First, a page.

Port Talbot: First of two blast furnaces shuts down

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By Huw ThomasBusiness Correspondent, Huw Thomas

Construction Photography/Avalon A worker taking samples from Blast Furnace 5 in Port TalbotConstruction Photography/Avalon

The last molten iron will be tapped from Blast Furnace 5 this week

Loud noises and large plumes of steam will be visible above the Port Talbot steelworks as one of its historic furnaces is closed down by Friday.

Blast Furnace 5 (BF5) had been operating since 1959, but will shut as part of Tata Steel UK’s restructure.

Port Talbot’s other furnace will end production of liquid iron in September ahead of the construction of a greener electric arc furnace next year.

Nearby residents have been warned about the sights and sounds connected to the cooling of BF5.

Tata Steel UK Exterior shot of Blast Furnace 5 in Port TalbotTata Steel UK

The furnace had undergone major rebuilding and renovation works to keep operating

Tata Steel UK Blast Furnace 5 pictured in 1958Tata Steel UK

Blast Furnace 5 in 1958, a year before it began producing liquid iron

Earlier this week, engineers began altering the raw ingredients that are poured into the blast furnace in order to prepare for decommissioning.

Plumes of steam and some whooshing sounds were expected to be heard ahead of the final tapping of liquid iron on Thursday evening or Friday morning.

When the furnace began life in May 1959, it produced 11,800 tonnes a week, peaking in 2009 when it was producing more than 57,000 tonnes a week.

Tragedy struck in November 2001 when an explosion killed three steelworkers and severely injured 12 others.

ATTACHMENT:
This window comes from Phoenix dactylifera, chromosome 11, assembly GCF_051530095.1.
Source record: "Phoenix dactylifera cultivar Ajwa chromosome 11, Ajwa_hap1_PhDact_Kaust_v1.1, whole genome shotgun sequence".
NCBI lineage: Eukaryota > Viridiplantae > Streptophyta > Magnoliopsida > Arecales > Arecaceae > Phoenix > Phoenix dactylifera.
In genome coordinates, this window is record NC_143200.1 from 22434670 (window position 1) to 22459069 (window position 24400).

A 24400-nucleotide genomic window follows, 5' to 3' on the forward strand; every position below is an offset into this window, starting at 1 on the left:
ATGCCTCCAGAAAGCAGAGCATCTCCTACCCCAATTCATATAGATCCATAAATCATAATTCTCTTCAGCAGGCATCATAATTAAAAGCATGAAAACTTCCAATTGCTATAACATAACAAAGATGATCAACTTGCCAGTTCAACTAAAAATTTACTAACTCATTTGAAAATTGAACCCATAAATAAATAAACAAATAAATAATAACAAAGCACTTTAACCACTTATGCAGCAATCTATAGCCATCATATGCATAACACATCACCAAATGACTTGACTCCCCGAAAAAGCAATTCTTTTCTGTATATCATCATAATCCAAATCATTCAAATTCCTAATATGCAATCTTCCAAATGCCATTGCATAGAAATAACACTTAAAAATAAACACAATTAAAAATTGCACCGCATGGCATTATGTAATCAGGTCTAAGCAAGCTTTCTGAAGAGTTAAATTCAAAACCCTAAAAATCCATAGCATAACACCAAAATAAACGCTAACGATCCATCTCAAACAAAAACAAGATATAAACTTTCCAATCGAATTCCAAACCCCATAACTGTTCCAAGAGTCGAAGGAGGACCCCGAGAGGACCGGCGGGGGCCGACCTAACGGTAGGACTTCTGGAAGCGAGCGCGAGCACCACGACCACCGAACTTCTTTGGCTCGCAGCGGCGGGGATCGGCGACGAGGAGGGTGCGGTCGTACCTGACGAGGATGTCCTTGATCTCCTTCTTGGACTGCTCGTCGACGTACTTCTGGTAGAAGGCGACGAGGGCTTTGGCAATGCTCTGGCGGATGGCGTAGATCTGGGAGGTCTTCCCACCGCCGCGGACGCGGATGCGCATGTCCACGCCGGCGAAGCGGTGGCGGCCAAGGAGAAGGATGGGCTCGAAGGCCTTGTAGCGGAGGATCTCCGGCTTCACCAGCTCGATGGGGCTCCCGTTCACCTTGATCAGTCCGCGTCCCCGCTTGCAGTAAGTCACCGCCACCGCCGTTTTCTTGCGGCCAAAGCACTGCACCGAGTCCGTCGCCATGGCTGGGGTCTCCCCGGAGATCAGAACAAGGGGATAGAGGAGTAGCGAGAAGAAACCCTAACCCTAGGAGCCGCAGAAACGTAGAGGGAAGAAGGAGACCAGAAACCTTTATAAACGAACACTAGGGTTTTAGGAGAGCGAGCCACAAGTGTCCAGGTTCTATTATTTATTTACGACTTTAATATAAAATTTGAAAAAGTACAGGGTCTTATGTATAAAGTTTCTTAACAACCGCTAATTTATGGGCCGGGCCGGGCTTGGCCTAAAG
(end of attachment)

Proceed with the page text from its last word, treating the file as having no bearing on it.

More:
Tonnes of molten iron burst from the furnace as the explosion lifted the top of the massive structure into the air.

A report blamed the cause of the disaster on water that had come into contact with hot materials in the furnace.

Family photos A composite image showing Stephen Galsworthy, Andrew Hutin and Len RadfordFamily photos

Stephen Galsworthy, Andrew Hutin and Len Radford died in the 2001 explosion

The explosion claimed the lives of Stephen Galsworthy, who was 25, Andrew Hutin, 20, and Len Radford, 53.

A £65m rebuilding of the furnace, and upgrades since, had allowed it to continue producing the liquid iron required for Port Talbot’s steelworks.

Its closure comes amid a vast restructure of Tata Steel UK’s operations.

While BF5 will close this week, Blast Furnace 4 will shut in September and will end Port Talbot’s ability to produce liquid iron from ore.

Around 2,800 staff from Tata’s 8,000 workforce will lose their jobs.

History of Blast Furnace 5

  • May 1959 – The hearth for Blast Furnace 5 is “blown-in” to begin producing molten iron
  • 1960 – BF5 is producing 11,800 tonnes a week, and is one of 27 blast furnaces in the UK
  • 1973-74 – BF5 is relined and enlarged, producing 23,000 tonnes a week
  • November 2001 – Explosion that killed three men
  • 2002 – £65m rebuilding of the damaged furnace
  • 2009 – Iron production hits a record of 57,249 tonnes a week
  • 2018 – Life extension project to keep the furnace running until 2026
  • 2024 – Tata Steel announces it will close both BF5 and the younger BF4 this year
A steelworker testing molten iron quality at Blast Furnace 4 in Port Talbot

A worker in the neighbouring Blast Furnace 4 which will close in September

Tata Steel UK Tata at sunsetTata Steel UK

Tata Steel’s restructure will replace the two blast furnaces with an electric furnace that melts scrap steel

The company has said that Port Talbot’s blast furnace operation was incurring losses of £1m a day and was financially unsustainable.

It is also the largest polluter in Wales. The blast furnaces emit around two tonnes of carbon dioxide for every tonne of steel they produce.

It is estimated that Wales’ overall emissions will be cut by 15 to 20% with the closure of the furnaces.

The company will build an electric arc furnace to produce steel by melting scrap metal, with construction set to begin in August 2025.

The process will take several years to complete, and will require far fewer jobs to operate than the traditional blast furnaces.



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